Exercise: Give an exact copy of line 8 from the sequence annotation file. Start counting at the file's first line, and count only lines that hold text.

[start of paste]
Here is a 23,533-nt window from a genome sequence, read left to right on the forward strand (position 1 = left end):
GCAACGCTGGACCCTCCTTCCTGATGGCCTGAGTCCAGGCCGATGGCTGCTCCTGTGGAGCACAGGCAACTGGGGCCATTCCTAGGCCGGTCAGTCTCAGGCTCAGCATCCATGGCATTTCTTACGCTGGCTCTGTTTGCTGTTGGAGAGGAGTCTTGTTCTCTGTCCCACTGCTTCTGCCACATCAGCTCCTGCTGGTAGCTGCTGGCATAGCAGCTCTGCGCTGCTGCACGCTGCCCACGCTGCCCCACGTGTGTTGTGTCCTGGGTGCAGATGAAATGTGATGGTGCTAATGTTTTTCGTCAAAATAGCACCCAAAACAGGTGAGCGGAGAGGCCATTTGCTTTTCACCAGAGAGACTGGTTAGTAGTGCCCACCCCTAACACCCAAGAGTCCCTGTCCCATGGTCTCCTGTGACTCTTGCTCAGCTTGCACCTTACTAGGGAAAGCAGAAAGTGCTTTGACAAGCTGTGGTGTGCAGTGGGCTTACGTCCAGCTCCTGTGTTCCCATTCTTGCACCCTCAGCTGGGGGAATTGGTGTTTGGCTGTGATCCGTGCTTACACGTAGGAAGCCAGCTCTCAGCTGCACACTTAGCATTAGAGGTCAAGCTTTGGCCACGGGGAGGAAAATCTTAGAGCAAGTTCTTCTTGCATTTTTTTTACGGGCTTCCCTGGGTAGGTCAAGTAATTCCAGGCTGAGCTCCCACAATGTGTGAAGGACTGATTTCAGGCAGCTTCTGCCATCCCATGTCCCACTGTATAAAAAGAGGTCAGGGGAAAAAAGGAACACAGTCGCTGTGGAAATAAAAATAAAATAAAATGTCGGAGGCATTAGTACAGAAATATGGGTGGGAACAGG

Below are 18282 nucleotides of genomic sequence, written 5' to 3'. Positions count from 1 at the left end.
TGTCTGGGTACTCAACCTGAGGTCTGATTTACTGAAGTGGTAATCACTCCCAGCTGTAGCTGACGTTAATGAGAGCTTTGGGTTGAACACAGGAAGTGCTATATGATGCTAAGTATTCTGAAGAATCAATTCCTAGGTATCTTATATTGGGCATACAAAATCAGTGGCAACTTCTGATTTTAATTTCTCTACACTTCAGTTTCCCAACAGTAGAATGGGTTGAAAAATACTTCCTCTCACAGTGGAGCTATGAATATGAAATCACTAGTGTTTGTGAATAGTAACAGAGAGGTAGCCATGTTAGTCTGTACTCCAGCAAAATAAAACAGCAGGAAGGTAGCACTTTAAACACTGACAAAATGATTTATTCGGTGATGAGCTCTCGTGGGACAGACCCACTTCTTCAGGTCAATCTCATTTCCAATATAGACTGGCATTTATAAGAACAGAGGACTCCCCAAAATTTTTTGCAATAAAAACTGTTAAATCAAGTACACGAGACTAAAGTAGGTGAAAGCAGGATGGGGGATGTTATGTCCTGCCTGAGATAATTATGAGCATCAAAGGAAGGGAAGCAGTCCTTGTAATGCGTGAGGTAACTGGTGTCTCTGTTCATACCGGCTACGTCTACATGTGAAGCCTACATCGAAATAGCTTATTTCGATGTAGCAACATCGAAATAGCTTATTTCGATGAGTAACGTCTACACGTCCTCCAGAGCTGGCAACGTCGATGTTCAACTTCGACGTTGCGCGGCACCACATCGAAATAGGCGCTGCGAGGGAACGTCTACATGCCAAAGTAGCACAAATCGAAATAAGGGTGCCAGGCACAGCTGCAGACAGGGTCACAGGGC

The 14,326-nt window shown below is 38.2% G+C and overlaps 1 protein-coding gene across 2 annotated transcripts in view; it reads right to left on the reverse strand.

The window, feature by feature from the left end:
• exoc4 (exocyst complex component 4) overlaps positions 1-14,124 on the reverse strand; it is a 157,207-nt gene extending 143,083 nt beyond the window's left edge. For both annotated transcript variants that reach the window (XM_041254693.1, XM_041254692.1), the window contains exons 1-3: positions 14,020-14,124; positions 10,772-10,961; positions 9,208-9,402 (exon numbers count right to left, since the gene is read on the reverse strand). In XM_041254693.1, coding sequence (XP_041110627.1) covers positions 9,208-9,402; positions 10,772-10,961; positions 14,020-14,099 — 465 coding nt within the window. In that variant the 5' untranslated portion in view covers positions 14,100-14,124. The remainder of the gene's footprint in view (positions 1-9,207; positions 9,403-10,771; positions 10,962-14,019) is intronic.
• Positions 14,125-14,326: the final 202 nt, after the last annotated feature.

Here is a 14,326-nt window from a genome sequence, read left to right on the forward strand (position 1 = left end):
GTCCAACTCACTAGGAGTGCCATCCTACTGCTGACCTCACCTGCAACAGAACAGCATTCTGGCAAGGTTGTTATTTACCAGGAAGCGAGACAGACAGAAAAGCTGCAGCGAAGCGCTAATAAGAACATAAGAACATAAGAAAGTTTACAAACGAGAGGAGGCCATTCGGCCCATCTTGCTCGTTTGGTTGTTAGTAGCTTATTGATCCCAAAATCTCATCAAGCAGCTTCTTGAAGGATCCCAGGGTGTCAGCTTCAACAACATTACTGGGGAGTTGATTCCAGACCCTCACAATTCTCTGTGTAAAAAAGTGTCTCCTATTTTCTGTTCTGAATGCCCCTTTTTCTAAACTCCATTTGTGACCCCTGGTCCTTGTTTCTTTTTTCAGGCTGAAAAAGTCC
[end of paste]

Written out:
• Positions 14,125-14,326: the final 202 nt, after the last annotated feature.